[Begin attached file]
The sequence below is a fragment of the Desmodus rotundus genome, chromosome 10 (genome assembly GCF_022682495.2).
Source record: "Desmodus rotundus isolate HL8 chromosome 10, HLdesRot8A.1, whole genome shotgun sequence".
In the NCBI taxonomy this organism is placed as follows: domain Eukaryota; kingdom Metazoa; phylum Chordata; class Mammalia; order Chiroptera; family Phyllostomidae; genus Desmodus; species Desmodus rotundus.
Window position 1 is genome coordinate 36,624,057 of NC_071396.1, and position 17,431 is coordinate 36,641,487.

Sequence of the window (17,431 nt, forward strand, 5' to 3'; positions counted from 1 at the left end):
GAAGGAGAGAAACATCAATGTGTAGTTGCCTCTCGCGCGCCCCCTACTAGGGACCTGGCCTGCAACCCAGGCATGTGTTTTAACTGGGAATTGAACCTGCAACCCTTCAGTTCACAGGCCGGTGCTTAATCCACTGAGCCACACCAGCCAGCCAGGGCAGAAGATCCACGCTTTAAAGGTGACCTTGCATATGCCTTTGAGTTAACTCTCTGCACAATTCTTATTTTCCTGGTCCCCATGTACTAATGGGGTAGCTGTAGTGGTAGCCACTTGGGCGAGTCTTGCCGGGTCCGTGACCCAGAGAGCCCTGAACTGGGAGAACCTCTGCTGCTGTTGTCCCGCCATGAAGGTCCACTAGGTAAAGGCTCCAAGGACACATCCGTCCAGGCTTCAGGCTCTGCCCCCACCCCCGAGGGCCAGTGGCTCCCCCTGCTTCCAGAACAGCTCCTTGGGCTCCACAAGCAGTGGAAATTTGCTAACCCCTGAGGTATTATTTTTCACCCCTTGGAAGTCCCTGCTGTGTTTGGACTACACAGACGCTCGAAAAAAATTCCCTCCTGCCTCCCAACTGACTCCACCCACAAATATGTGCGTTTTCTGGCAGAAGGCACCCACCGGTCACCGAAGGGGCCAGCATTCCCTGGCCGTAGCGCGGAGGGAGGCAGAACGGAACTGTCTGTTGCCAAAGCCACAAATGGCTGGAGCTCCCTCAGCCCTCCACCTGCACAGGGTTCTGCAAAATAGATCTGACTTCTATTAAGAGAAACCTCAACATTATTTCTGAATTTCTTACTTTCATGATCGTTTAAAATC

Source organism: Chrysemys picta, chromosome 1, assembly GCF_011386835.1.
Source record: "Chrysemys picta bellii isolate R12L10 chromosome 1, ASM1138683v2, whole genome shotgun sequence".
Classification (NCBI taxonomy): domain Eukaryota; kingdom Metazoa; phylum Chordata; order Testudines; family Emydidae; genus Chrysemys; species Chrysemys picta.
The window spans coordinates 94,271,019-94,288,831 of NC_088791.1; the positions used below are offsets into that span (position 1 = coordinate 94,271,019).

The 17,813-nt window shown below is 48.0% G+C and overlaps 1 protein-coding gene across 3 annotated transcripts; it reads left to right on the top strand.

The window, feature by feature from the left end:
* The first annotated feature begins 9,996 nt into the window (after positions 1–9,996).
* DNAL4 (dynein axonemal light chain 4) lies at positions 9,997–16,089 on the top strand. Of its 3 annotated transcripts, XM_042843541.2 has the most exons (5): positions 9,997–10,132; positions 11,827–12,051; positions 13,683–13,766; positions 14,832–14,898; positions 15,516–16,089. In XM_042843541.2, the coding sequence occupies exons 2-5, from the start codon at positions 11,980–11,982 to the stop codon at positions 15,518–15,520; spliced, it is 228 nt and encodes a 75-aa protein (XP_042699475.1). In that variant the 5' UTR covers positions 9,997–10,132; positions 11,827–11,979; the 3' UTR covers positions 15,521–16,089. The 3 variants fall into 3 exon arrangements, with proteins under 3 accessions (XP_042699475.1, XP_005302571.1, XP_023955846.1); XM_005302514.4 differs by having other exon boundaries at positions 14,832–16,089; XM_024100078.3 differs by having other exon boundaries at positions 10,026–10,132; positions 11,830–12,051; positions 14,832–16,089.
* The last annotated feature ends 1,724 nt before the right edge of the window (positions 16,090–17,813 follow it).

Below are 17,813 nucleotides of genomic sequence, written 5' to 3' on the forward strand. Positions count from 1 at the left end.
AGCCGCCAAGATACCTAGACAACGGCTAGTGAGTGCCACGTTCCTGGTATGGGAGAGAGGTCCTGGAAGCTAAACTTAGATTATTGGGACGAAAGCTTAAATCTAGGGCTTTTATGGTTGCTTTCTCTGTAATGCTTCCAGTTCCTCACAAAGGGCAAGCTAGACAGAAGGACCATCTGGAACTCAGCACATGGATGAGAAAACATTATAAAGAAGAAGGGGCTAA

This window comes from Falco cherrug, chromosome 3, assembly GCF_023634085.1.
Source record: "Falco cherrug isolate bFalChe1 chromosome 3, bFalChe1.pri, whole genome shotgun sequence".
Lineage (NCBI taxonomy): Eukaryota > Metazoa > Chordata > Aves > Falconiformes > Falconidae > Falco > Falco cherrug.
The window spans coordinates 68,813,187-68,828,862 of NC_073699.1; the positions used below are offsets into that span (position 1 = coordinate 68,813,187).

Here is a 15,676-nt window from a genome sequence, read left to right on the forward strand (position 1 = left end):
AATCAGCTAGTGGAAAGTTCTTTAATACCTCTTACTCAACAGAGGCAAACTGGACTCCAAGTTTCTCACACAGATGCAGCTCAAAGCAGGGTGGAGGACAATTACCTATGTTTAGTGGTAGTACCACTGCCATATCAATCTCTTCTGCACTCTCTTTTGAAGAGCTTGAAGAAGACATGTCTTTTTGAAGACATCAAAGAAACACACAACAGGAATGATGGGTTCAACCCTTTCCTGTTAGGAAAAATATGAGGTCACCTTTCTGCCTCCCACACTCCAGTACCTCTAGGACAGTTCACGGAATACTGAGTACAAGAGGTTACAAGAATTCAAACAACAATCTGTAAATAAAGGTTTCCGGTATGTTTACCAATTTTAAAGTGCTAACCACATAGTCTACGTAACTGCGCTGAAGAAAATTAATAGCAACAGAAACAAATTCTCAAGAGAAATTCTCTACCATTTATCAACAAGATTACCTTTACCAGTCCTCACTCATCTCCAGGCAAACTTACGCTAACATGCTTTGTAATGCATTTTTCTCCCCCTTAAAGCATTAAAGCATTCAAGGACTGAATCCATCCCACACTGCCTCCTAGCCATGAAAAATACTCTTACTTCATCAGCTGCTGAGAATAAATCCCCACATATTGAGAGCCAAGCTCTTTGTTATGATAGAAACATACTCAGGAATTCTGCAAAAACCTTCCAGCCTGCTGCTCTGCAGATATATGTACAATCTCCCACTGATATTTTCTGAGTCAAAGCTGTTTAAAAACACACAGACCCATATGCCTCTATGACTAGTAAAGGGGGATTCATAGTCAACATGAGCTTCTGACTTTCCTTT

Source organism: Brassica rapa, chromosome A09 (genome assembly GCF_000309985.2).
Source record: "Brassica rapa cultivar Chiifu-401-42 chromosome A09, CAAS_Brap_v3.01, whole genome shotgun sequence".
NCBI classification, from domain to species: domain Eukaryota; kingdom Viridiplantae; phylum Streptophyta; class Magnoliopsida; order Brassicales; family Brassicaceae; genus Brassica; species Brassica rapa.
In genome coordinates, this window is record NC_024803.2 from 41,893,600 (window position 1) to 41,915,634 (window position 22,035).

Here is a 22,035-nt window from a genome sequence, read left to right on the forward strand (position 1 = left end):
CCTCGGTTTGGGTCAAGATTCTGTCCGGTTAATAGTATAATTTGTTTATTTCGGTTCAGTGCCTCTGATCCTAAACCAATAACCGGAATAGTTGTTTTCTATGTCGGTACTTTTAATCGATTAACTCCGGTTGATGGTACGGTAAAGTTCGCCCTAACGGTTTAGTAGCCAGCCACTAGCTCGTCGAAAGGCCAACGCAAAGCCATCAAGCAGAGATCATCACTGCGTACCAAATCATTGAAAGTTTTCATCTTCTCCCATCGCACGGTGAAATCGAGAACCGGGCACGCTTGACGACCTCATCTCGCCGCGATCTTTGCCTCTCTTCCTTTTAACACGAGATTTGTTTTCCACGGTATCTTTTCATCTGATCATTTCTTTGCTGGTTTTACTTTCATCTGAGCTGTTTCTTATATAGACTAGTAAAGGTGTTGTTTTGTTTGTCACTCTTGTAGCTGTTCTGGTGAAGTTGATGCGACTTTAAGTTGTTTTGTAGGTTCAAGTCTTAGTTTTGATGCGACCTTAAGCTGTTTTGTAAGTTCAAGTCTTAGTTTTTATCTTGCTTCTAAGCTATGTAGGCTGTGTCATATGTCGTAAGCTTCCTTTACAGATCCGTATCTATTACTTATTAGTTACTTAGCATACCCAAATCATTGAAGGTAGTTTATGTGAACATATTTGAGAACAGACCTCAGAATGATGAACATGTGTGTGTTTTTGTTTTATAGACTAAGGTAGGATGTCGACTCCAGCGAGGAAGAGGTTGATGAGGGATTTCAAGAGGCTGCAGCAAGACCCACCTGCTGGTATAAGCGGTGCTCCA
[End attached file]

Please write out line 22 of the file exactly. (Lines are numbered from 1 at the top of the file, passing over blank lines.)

Here is a 15,676-nt window from a genome sequence, read left to right on the forward strand (position 1 = left end):